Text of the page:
Dilemma: do I go down to London to be pounded into jelly by Rod Liddle?

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Gentle reader, forgive me for going on about this man again. But it helps me to feel part of a vibrant journalistic scene.

And it begins again.

The partner of a friend alerts me to a post that Roderick Liddle, the newspaper and magazine columnist, the one who ran off with another woman on his honeymoon, has placed upon a social medium. In it, he describes being accosted, while carrying some shopping, by a man with “a fine ginger beard” who says “Nicholas Lezard is a stupid...” Well, I blush to repeat the word that this man closes his sentence with, for it has no place in this column.

Mr Liddle then says that he replied, “a very stupid...”, and then the unrepeatable word again. He then says, and I paraphrase, that the encounter cheered him up no end for the rest of the day.

At least it gave me an excuse to get back to him. He’d sent me a message a week or so beforehand, which I hadn’t had the energy to reply to, but which contained some interesting claims that I probably shouldn’t air here, just in case the New Statesman’s lawyers operate on a metered basis. But I thought it best to let the whole matter drop, because I have better things to do with my time.

As it turns out, I couldn’t let it drop, because this is too much fun. I do have several better things to do with my time, such as get on with some work, put on some laundry, buy some more milk, and practise my burping, but I am an expert at procrastination if I am an expert at anything.

So I replied to his previous, unacknowledged private message with an assertion that would certainly have this magazine’s lawyers running around, flapping their hands in panic were I to mention it here, and he replied “you heard wrong”. He then suggested I had raped an owl (?), but I don’t think I’ll be taking him to court about that, as I don’t think he really meant it, and also, it is considered, or used to be considered, very bad form for journalists to sue each other for libel. 

However, the issue has gone live because the day before yesterday I received an invitation to the Spectator’s writers’ party. I have to be in London next week; should I go early and so go to the party, and have a showdown? I could at least get a column out of it. A couple of friends are going too, one of them a good one, and it would be nice to see them again. They could also form a bodyguard, lest Roderick, whose youthful membership of the Socialist Workers Party may have taught him some street smarts, decide that this is an argument best solved with his fists.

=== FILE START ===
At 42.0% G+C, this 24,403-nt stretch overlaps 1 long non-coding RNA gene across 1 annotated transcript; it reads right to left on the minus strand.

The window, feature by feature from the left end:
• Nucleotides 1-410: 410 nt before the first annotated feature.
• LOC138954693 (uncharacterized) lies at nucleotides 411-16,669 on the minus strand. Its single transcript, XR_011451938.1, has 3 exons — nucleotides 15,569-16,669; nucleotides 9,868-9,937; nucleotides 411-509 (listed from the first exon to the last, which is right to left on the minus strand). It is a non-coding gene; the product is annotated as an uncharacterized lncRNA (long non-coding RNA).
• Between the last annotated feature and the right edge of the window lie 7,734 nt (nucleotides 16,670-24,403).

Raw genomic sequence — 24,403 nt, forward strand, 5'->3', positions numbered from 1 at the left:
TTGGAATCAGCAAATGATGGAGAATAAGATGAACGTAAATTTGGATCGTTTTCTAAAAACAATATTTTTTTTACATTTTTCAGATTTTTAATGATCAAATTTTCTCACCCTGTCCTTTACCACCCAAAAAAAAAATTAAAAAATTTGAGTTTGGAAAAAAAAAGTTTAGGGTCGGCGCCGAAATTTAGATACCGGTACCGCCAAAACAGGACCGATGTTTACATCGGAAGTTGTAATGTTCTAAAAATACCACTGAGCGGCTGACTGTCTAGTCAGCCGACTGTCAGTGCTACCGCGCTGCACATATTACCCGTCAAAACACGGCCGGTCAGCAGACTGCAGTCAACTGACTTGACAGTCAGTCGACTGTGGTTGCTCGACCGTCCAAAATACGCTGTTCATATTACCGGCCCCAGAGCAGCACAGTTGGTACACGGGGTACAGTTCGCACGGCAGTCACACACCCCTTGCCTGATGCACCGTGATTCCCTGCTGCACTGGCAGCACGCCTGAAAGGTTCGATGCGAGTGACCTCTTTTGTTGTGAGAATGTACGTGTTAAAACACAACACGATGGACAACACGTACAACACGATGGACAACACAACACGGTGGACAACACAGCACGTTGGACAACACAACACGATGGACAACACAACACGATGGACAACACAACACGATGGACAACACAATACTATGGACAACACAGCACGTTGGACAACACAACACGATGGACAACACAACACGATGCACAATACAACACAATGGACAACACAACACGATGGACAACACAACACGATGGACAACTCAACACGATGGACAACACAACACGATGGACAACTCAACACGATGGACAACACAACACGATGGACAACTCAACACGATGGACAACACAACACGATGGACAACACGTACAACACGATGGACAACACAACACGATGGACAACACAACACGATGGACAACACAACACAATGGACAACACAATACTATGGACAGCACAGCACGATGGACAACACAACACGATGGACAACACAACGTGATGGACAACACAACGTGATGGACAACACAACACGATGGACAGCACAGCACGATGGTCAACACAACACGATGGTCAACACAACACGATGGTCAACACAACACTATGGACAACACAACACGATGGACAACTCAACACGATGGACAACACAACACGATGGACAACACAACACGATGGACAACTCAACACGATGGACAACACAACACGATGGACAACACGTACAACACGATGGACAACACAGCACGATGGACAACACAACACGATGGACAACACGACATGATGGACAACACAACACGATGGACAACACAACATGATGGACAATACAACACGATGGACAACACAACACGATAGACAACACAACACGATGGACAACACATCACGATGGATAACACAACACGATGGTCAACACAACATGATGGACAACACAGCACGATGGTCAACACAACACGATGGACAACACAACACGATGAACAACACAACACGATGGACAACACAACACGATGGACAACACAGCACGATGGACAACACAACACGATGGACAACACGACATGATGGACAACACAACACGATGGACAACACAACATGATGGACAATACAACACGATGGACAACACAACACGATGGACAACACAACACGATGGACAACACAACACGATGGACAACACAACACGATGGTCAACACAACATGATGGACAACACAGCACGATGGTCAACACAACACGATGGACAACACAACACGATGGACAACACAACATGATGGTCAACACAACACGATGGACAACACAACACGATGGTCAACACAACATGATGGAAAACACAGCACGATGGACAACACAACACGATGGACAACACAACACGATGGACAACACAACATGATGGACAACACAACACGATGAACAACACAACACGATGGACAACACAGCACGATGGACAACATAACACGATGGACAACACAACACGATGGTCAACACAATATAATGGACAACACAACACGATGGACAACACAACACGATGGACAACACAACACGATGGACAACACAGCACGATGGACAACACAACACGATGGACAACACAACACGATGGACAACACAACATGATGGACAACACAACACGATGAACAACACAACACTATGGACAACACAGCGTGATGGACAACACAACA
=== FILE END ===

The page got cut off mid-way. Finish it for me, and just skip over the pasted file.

However, I am keen to maximise my time with the Welsh Enchantress, if she will have me, by going to stay with her in Salisbury. The problem is that another, but platonic, friend is coming from Los Angeles to stay up in Scotland and I’ll already be missing three days of her visit as it is.

So now I have a major organisational dilemma. Do I go down to London in order to be pounded into a jelly by a columnist whose position on immigration is, to say the least, problematic, and then to be tended by a lovely woman, and disappoint someone who has flown five thousand miles to be here? Or what? Then there is the matter of seeing my children. I would have to see them before Mr Liddle rearranged my features, because no one likes seeing their father hurt, and the timing would be tricky. It seems I cannot fix matters without disappointing somebody.

This is the odd thing about modern life. It gives one the illusion of connectivity; I can have an amusing feud with a fellow hack whose immediacy of exchange makes it feel almost as if he’s next to me; and yet there is no getting around the fact that if he wants to jump up and down on me in hobnailed boots I’m going to have to be there in person so he can get on with it. I know I mentioned this last week, but the sheer distance is inescapable, which places a strain on one’s conception of Britain as a relatively small island. Well, it isn’t. There’s loads of it. (In fact, there’s so much of it, especially round here, that there are people who claim, pace certain columnists, that we need more immigrants in it, rather than fewer.)

Gentle reader, forgive me for going on about this man again. But it helps me to feel part of a vibrant journalistic scene.

The surprising thing is how news of our spat has reached the streets of Blairgowrie, where I do my big shops. In fact, only the other day, while I was crossing the car park at Tesco, a man with a fine purple beard, an armadillo on a leash and a splendid pair of antlers growing out of his temples, came up to me and said “Rod Liddle is a...”

Oh no, wait. I have a feeling I might have dreamed that. One must, above all, have a solid respect for the truth. 

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